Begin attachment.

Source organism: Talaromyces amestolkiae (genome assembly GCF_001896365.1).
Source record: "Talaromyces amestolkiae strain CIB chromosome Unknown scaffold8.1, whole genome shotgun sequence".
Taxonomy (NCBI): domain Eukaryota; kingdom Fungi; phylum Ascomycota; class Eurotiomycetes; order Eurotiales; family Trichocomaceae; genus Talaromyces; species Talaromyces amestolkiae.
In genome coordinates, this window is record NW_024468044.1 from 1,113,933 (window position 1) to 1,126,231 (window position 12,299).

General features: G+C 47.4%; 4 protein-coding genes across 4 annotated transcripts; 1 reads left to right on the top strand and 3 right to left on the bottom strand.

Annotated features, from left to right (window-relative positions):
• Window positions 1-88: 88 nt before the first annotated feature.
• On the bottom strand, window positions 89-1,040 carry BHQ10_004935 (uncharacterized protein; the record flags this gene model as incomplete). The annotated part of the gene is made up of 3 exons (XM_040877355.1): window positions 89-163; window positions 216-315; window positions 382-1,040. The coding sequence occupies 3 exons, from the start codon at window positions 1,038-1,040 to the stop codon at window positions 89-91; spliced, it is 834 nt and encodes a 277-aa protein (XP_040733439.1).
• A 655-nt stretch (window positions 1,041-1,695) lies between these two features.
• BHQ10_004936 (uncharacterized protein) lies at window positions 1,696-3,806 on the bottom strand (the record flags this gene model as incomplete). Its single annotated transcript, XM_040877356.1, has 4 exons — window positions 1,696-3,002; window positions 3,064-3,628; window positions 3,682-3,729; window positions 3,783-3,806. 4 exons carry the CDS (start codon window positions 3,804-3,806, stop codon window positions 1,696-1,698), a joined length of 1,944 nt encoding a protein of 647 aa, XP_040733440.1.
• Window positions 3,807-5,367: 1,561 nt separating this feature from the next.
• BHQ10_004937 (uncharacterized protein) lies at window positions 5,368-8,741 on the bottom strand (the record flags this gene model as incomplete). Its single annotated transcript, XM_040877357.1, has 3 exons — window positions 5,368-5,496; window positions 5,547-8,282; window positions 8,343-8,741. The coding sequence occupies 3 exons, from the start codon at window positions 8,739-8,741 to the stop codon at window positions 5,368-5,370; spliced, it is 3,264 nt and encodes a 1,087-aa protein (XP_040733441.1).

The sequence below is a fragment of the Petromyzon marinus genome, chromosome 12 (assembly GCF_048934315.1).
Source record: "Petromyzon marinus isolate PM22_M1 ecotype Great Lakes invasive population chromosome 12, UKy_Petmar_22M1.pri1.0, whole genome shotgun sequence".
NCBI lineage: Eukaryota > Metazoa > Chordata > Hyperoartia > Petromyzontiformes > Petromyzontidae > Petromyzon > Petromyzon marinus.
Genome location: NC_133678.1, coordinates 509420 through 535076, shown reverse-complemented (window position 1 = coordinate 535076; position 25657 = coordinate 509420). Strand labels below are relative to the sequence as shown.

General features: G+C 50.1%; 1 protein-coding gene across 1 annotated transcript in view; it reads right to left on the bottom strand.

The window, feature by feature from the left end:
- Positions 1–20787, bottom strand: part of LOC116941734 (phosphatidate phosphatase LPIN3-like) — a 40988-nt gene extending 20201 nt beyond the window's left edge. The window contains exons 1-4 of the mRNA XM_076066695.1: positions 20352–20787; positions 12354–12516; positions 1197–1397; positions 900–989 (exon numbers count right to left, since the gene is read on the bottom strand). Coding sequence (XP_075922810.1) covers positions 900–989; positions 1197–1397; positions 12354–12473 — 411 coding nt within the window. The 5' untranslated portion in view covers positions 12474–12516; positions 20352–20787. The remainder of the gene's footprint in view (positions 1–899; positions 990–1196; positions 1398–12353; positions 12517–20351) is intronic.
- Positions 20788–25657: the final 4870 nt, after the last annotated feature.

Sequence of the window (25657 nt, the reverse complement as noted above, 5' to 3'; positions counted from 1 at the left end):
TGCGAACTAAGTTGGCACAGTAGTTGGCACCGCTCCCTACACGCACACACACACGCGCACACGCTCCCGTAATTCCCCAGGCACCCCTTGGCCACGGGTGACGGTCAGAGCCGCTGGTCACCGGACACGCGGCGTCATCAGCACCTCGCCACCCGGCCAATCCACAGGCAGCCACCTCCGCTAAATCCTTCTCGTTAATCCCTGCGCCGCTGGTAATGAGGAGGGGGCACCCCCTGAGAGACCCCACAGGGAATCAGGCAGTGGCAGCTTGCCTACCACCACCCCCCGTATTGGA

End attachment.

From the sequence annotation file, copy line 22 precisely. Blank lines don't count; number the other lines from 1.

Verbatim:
TGCGAACTAAGTTGGCACAGTAGTTGGCACCGCTCCCTACACGCACACACACACGCGCACACGCTCCCGTAATTCCCCAGGCACCCCTTGGCCACGGGTGACGGTCAGAGCCGCTGGTCACCGGACACGCGGCGTCATCAGCACCTCGCCACCCGGCCAATCCACAGGCAGCCACCTCCGCTAAATCCTTCTCGTTAATCCCTGCGCCGCTGGTAATGAGGAGGGGGCACCCCCTGAGAGACCCCACAGGGAATCAGGCAGTGGCAGCTTGCCTACCACCACCCCCCGTATTGGA